reading, studying, memorizing, meditating, and obeying God’s Word. One of the
practices I think we often ignore is meditating on Scripture. Meditating
is like letting your mind become saturated over time with God’s word.
Meditating can be analogous to taking chicken or beef and letting it marinate
in a sauce before you cook it. Meditation involves allowing the word to soak in
your heart and soul—to think about it, ponder it, and to let it takes its full
effect in your life.
Meditating on Scripture involves
focusing your mind on the truths of Scripture, so you can not only understand
what it says, but more importantly, obey what it says in all aspects of your
daily life. I have found that journaling, while not prescribed in the Bible as
a mandatory practice, is helpful in this process of meditation. I usually take
a smaller portion of Scripture and write out my thoughts, questions, and
personal application in a journal and then use these insights to inform my
praying. I usually pray back the truths I have just read so that I can
internalize them and think more deeply about them through the day. My advice
is: Don’t rush—take time! It is better to read a small amount of Scripture and
meditate on it than to read an extensive section without meditation.
addition, using the Lord’s Prayer as a model helps us stay focused during our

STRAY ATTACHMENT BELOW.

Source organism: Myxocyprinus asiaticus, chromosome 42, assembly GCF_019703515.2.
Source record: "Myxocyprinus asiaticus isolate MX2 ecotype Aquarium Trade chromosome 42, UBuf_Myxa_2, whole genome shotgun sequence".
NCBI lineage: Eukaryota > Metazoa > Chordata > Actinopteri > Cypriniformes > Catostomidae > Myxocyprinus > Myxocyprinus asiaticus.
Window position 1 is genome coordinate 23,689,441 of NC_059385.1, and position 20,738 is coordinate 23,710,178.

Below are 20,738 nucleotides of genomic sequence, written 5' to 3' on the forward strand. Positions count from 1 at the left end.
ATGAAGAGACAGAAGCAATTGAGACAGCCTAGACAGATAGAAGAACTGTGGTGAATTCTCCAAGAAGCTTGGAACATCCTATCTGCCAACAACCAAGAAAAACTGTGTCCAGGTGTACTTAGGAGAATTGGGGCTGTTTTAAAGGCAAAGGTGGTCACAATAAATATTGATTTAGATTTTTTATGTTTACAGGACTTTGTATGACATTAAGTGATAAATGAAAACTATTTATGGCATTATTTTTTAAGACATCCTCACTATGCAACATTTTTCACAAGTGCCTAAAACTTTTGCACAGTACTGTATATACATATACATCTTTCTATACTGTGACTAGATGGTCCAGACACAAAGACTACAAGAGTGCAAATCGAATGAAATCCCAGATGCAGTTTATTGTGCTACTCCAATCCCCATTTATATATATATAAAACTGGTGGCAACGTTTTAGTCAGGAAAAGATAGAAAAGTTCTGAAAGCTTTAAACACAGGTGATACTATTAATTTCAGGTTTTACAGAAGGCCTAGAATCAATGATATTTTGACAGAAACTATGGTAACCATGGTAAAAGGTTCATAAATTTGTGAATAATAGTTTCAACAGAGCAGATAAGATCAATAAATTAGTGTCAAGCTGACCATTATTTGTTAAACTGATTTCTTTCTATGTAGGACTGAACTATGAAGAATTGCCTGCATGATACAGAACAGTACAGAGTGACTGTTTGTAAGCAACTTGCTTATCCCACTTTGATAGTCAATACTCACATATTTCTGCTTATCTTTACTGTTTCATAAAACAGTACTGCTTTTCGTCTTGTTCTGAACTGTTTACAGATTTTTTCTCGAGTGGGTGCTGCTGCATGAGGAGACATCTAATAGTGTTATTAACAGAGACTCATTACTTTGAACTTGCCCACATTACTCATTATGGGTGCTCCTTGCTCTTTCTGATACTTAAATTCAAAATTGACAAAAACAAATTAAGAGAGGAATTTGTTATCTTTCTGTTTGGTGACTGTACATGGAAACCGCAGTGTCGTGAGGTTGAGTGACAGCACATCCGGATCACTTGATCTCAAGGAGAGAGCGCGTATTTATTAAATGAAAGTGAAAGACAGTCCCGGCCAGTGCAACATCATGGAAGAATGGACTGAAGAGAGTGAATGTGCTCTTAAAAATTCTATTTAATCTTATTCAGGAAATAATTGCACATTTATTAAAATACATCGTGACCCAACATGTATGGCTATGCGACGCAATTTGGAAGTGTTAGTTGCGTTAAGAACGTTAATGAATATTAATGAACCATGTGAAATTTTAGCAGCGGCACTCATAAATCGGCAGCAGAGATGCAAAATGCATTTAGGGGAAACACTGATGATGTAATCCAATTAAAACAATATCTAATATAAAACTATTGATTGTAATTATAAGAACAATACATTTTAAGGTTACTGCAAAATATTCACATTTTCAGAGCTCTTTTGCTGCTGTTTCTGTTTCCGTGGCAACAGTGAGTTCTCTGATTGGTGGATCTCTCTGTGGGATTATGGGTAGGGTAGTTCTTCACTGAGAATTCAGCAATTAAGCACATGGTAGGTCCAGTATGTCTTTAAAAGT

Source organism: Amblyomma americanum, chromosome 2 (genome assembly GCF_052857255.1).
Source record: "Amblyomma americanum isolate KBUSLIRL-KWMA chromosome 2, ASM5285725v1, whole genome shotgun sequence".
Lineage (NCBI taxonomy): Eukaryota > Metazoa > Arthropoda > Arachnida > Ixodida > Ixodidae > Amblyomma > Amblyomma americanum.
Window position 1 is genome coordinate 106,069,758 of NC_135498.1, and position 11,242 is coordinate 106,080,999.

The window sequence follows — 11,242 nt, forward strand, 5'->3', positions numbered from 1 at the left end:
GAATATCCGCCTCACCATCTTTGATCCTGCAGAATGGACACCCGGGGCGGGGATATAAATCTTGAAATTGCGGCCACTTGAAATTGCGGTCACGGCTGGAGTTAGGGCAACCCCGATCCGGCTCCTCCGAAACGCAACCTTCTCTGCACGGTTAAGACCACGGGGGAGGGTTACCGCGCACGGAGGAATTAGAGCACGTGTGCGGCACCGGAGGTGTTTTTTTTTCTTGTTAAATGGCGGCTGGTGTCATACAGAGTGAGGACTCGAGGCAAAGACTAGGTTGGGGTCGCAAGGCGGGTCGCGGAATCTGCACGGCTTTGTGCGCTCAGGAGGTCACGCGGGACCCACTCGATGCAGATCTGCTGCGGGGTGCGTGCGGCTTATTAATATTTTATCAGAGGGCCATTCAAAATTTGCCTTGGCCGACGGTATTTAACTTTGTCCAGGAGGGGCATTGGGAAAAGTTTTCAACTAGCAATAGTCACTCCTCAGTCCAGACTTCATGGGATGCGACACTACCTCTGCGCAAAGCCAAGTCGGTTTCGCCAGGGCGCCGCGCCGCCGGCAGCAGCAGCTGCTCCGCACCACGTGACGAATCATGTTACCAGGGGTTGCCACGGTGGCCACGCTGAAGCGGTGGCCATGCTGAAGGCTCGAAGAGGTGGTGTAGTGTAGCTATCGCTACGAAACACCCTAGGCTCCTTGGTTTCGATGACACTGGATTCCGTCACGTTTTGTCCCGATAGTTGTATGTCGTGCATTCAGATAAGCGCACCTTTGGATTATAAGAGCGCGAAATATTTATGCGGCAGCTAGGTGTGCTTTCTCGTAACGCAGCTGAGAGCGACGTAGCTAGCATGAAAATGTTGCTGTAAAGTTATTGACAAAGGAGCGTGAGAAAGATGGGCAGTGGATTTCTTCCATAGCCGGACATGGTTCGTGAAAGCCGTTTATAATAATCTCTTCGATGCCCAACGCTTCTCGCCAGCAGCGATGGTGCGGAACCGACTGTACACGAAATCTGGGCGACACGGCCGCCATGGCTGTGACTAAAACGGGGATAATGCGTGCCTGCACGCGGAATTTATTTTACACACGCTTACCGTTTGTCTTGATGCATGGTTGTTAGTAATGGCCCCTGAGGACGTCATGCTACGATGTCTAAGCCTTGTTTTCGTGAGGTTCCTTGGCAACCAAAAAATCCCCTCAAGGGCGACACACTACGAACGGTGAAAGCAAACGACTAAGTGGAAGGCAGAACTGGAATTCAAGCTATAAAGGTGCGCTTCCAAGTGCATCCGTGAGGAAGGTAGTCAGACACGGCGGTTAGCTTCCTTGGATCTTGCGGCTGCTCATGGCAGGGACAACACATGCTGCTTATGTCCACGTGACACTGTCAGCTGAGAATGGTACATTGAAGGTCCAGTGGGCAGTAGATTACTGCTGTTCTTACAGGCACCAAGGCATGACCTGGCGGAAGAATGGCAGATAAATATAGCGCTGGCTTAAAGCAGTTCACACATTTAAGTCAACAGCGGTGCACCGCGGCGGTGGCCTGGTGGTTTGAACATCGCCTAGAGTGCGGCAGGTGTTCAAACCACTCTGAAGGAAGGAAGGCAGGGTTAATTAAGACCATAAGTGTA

daily prayer times.
We must not become legalistic about these practices and think that by doing them, we win favor with God or improve our standing. As justified believers, we rest in a permanent position of acceptance before God on account of the imputed righteousness of Christ. In our sanctification, God does command us to put forth effort by his grace to grow in godliness.
As a Christian, at the end of a long day (when I have done what I ought not to have done – and not done what I ought to have done) what are God’s thoughts of me when I lay down my head at at night and fall asleep?
The gospel tells us that God accepts us on the basis of Christ’s righteousness and that on our best days when we are living wonderfully holy lives and on our worst days when we are struggling with sin he does not love us any more or any less based upon our performance. On those days when you’re arguing with your spouse, speeding in traffic, and getting frustrated with your dog, God does not love you less. Or on those days when you’re hitting on all your spiritual cylinders and having your daily devotional time, serving at a soup kitchen, and volunteering at VBS, he does not love you more. He loves us constantly and permanently based upon Christ’s performance and his finished work on the cross. When we trusted Christ for salvation, all of our sins were credited or transferred to him, and his perfect righteousness and perfect record of obedience were credited or transferred to us. Based upon what Christ alone has done, God the Father can now declare us not guilty, and permanently adopts into his family as dearly loved children. When I put my head on my pillow at night, I rest secure in the security of these truths.